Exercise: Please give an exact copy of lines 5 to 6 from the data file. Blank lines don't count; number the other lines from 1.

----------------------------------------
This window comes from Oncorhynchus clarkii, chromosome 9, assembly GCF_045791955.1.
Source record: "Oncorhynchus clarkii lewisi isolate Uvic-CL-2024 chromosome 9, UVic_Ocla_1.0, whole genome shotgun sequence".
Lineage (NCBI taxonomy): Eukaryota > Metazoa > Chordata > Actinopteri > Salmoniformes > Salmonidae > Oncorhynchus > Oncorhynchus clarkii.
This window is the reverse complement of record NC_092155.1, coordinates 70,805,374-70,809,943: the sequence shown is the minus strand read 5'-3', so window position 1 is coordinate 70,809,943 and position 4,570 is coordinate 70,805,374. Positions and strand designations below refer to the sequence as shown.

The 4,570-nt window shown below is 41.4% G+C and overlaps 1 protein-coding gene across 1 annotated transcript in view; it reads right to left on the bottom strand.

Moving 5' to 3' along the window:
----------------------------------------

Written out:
The 4,570-nt window shown below is 41.4% G+C and overlaps 1 protein-coding gene across 1 annotated transcript in view; it reads right to left on the bottom strand.

Moving 5' to 3' along the window: